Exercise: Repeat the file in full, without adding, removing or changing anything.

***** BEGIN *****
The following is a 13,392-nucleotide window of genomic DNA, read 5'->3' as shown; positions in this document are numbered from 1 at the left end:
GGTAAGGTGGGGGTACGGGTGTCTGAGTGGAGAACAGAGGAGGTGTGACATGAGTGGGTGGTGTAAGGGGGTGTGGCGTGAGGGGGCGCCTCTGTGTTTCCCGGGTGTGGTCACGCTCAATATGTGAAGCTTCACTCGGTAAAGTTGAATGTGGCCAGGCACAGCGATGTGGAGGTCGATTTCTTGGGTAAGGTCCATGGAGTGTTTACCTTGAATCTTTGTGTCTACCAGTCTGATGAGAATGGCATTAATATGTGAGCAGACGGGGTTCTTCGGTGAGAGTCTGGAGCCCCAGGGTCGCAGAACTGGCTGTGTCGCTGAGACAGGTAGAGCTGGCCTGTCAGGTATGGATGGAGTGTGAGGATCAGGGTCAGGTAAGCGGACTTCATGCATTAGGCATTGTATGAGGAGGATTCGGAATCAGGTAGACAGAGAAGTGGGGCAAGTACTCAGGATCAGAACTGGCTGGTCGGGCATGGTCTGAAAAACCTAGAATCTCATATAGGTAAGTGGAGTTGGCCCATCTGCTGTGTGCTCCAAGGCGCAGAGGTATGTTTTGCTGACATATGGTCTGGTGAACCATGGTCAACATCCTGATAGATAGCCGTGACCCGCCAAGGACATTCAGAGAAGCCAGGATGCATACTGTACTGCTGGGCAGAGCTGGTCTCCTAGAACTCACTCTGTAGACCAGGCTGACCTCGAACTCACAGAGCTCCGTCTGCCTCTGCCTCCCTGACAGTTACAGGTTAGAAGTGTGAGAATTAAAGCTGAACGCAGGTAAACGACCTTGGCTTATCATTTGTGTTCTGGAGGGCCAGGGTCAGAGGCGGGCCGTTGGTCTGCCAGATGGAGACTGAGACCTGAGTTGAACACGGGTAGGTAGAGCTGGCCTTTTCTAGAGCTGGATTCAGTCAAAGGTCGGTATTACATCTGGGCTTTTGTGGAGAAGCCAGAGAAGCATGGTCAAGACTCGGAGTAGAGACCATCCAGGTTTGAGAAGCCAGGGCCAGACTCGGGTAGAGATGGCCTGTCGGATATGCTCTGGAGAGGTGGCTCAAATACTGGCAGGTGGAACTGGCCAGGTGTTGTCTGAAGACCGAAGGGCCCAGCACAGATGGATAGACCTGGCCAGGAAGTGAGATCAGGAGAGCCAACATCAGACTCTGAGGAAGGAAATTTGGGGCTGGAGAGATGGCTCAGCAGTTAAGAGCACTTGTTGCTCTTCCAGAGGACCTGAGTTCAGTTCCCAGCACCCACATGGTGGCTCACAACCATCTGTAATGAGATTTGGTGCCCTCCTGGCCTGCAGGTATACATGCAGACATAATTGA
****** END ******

The following is a 13,392-nucleotide window of genomic DNA, read 5'->3' as shown; positions in this document are numbered from 1 at the left end:
GGTAAGGTGGGGGTACGGGTGTCTGAGTGGAGAACAGAGGAGGTGTGACATGAGTGGGTGGTGTAAGGGGGTGTGGCGTGAGGGGGCGCCTCTGTGTTTCCCGGGTGTGGTCACGCTCAATATGTGAAGCTTCACTCGGTAAAGTTGAATGTGGCCAGGCACAGCGATGTGGAGGTCGATTTCTTGGGTAAGGTCCATGGAGTGTTTACCTTGAATCTTTGTGTCTACCAGTCTGATGAGAATGGCATTAATATGTGAGCAGACGGGGTTCTTCGGTGAGAGTCTGGAGCCCCAGGGTCGCAGAACTGGCTGTGTCGCTGAGACAGGTAGAGCTGGCCTGTCAGGTATGGATGGAGTGTGAGGATCAGGGTCAGGTAAGCGGACTTCATGCATTAGGCATTGTATGAGGAGGATTCGGAATCAGGTAGACAGAGAAGTGGGGCAAGTACTCAGGATCAGAACTGGCTGGTCGGGCATGGTCTGAAAAACCTAGAATCTCATATAGGTAAGTGGAGTTGGCCCATCTGCTGTGTGCTCCAAGGCGCAGAGGTATGTTTTGCTGACATATGGTCTGGTGAACCATGGTCAACATCCTGATAGATAGCCGTGACCCGCCAAGGACATTCAGAGAAGCCAGGATGCATACTGTACTGCTGGGCAGAGCTGGTCTCCTAGAACTCACTCTGTAGACCAGGCTGACCTCGAACTCACAGAGCTCCGTCTGCCTCTGCCTCCCTGACAGTTACAGGTTAGAAGTGTGAGAATTAAAGCTGAACGCAGGTAAACGACCTTGGCTTATCATTTGTGTTCTGGAGGGCCAGGGTCAGAGGCGGGCCGTTGGTCTGCCAGATGGAGACTGAGACCTGAGTTGAACACGGGTAGGTAGAGCTGGCCTTTTCTAGAGCTGGATTCAGTCAAAGGTCGGTATTACATCTGGGCTTTTGTGGAGAAGCCAGAGAAGCATGGTCAAGACTCGGAGTAGAGACCATCCAGGTTTGAGAAGCCAGGGCCAGACTCGGGTAGAGATGGCCTGTCGGATATGCTCTGGAGAGGTGGCTCAAATACTGGCAGGTGGAACTGGCCAGGTGTTGTCTGAAGACCGAAGGGCCCAGCACAGATGGATAGACCTGGCCAGGAAGTGAGATCAGGAGAGCCAACATCAGACTCTGAGGAAGGAAATTTGGGGCTGGAGAGATGGCTCAGCAGTTAAGAGCACTTGTTGCTCTTCCAGAGGACCTGAGTTCAGTTCCCAGCACCCACATGGTGGCTCACAACCATCTGTAATGAGATTTGGTGCCCTCCTGGCCTGCAGGTATACATGCAGACATAATTGA